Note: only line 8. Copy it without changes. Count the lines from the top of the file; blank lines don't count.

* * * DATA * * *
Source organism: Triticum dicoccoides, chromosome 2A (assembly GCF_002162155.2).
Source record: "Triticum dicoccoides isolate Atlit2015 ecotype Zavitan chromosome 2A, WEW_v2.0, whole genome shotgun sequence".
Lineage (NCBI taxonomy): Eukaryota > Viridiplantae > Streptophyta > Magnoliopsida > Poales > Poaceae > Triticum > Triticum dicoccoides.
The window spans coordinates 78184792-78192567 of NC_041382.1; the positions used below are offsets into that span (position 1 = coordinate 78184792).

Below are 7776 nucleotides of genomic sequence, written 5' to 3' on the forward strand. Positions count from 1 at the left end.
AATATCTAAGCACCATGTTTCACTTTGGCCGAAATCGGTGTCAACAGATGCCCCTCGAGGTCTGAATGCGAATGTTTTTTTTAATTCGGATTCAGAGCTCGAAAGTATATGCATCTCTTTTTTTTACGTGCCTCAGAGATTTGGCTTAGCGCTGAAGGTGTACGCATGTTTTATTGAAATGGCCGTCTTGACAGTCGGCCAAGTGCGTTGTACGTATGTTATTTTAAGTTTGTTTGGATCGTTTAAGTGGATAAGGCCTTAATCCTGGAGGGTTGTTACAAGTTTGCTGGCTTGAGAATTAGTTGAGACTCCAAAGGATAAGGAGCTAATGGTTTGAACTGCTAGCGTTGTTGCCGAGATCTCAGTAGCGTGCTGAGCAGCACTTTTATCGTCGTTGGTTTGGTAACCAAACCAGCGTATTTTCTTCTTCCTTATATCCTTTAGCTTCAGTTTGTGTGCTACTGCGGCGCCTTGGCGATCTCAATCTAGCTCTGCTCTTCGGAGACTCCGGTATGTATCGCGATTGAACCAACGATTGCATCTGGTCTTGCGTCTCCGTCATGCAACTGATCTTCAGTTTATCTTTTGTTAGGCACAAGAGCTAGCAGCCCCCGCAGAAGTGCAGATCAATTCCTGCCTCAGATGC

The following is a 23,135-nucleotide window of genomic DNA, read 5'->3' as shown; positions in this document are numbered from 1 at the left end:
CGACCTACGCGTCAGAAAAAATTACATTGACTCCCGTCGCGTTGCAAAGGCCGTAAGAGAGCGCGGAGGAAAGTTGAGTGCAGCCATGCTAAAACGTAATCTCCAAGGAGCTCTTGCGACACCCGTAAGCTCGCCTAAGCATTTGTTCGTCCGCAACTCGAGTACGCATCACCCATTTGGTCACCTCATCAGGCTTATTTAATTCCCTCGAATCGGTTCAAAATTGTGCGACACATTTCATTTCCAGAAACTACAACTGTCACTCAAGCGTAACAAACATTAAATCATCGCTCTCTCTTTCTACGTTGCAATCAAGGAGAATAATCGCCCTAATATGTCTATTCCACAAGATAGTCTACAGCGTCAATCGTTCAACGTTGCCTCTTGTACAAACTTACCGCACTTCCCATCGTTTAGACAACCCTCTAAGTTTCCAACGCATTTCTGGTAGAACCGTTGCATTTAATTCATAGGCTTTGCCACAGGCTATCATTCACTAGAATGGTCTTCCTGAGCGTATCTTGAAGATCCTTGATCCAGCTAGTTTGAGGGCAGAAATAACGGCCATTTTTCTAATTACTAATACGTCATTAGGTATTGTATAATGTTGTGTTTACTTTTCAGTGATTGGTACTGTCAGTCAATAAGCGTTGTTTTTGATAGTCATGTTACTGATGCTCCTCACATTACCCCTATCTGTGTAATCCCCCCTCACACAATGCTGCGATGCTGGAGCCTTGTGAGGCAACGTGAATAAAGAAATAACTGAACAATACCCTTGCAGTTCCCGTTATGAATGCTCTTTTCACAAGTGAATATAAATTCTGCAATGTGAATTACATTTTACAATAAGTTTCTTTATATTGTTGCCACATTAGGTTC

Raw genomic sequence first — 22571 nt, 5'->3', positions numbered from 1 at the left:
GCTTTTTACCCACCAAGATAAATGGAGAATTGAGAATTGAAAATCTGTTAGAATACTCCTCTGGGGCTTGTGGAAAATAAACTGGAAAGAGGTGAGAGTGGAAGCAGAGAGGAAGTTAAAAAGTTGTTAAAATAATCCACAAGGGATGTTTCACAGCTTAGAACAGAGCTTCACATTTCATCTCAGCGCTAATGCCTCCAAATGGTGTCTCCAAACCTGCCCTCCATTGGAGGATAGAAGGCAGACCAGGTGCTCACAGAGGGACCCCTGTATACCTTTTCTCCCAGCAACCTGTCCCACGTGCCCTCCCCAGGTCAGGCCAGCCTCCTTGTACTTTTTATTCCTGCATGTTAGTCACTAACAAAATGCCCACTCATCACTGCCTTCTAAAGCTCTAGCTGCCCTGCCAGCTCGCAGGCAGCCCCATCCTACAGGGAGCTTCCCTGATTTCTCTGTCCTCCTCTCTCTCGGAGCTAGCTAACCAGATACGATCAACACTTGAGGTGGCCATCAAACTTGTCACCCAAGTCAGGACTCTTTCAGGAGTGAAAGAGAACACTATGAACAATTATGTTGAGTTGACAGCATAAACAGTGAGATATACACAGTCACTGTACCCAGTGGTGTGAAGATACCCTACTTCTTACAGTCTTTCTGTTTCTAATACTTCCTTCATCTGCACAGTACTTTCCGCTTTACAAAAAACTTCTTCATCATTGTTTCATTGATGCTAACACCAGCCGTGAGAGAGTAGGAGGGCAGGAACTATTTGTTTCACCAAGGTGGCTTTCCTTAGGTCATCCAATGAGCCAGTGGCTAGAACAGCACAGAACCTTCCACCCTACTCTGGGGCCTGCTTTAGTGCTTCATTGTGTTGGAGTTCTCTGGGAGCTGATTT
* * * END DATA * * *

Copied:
CGACCTACGCGTCAGAAAAAATTACATTGACTCCCGTCGCGTTGCAAAGGCCGTAAGAGAGCGCGGAGGAAAGTTGAGTGCAGCCATGCTAAAACGTAATCTCCAAGGAGCTCTTGCGACACCCGTAAGCTCGCCTAAGCATTTGTTCGTCCGCAACTCGAGTACGCATCACCCATTTGGTCACCTCATCAGGCTTATTTAATTCCCTCGAATCGGTTCAAAATTGTGCGACACATTTCATTTCCAGAAACTACAACTGTCACTCAAGCGTAACAAACATTAAATCATCGCTCTCTCTTTCTACGTTGCAATCAAGGAGAATAATCGCCCTAATATGTCTATTCCACAAGATAGTCTACAGCGTCAATCGTTCAACGTTGCCTCTTGTACAAACTTACCGCACTTCCCATCGTTTAGACAACCCTCTAAGTTTCCAACGCATTTCTGGTAGAACCGTTGCATTTAATTCATAGGCTTTGCCACAGGCTATCATTCACTAGAATGGTCTTCCTGAGCGTATCTTGAAGATCCTTGATCCAGCTAGTTTGAGGGCAGAAATAACGGCCATTTTTCTAATTACTAATACGTCATTAGGTATTGTATAATGTTGTGTTTACTTTTCAGTGATTGGTACTGTCAGTCAATAAGCGTTGTTTTTGATAGTCATGTTACTGATGCTCCTCACATTACCCCTATCTGTGTAATCCCCCCTCACACAATGCTGCGATGCTGGAGCCTTGTGAGGCAACGTGAATAAAGAAATAACTGAACAATACCCTTGCAGTTCCCGTTATGAATGCTCTTTTCACAAGTGAATATAAATTCTGCAATGTGAATTACATTTTACAATAAGTTTCTTTATATTGTTGCCACATTAGGTTC